Former Aston Villa striker Stan Collymore has been documenting his battle with depression over Twitter and described how in his darkest days, he contemplated suicide as he felt his soul was "withering".
He told more than 120,000 followers they were "not alone" as he was "midway through the mother of all bouts of depressions/"
"Haven't tweeted most of this week", he announced from his Twitter account @StanCollymore, "and wasn't going to until I felt 100% but it's important I do (I think)".
The 40-year-old, who is now a sports commentator, continued to tell the world he had suffered depression "many times" during his life through a powerful series of tweets.
"I'm tweeting because the stigma around this illness suggests that us sufferers all of a sudden become useless, maudlin and unable to function. Well, I haven't seen daylight for four days now", he tweeted.
He described depression as being a "challenging, soul destroying cruel illness".
"To those of you who see no way out of the darkness right now, there are millions of us struggling but contributing like the rest."
He advised anyone suffering from depression to "please see your GP, call a friend, and at least reach out to someone who can guide you through".
"If like me", Collymore added, "you've been there many times before, know this..It's bloody dark but the clouds ALWAYS lift, so do everything you can to help yourself through, open up to help and the fog will lift."
"Mental health issues don't mean we don't contribute, or are insane, or different", Collymore continued during his soul-baring Twitter announcement. "It means we have [an] illness that we address as we do any other."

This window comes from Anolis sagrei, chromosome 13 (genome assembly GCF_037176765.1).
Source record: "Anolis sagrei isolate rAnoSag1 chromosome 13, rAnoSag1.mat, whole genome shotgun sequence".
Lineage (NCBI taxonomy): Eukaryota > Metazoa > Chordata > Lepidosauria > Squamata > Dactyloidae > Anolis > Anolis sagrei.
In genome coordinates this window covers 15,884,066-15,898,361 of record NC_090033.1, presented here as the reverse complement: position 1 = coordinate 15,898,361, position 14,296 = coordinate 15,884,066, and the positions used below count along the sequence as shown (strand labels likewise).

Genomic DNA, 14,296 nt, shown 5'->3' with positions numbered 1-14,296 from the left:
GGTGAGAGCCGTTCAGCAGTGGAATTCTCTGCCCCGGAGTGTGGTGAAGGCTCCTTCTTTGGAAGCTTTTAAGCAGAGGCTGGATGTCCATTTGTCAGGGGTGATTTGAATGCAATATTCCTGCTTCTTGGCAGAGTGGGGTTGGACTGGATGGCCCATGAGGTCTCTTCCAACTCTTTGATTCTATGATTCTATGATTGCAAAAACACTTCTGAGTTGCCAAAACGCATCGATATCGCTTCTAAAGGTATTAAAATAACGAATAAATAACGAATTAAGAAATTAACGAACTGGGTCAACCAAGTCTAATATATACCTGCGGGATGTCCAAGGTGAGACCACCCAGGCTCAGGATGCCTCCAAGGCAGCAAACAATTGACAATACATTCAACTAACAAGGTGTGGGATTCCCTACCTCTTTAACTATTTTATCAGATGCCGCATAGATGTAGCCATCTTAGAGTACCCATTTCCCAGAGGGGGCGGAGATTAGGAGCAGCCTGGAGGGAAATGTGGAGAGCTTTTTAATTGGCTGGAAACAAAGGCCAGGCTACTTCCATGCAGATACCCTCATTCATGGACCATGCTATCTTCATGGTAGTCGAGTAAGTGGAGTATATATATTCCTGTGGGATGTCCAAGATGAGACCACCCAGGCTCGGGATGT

The presenter signed off with the words "Stan Collymore, depressive & broadcaster".
Since revealing on Friday he suffered from the illness, Collymore says he has already had "hundreds" of messages from friends, journalists, doctors and fellow sufferers alike. He has elaborated on his experiences due to the volumes of "humbling" support and thanks he received for daring to bare his soul to thousands of his followers.
In his longer description of his experiences, which he posted on Saturday, he admits to having previously had suicidal thoughts - which he terms as a "practical reality".
Practical because "it takes a massive leap of faith to know that this time next week, life could be running again, smiling, my world big and my brain back as it should be.
"So what do some do? They don't take the leap of faith, they address a practical problem with a practical solution."
Collymore ends his heartfelt - and what must have been an excruciatingly personal - message with comforting words.
"You are not alone, there are millions of us."Suggest a correction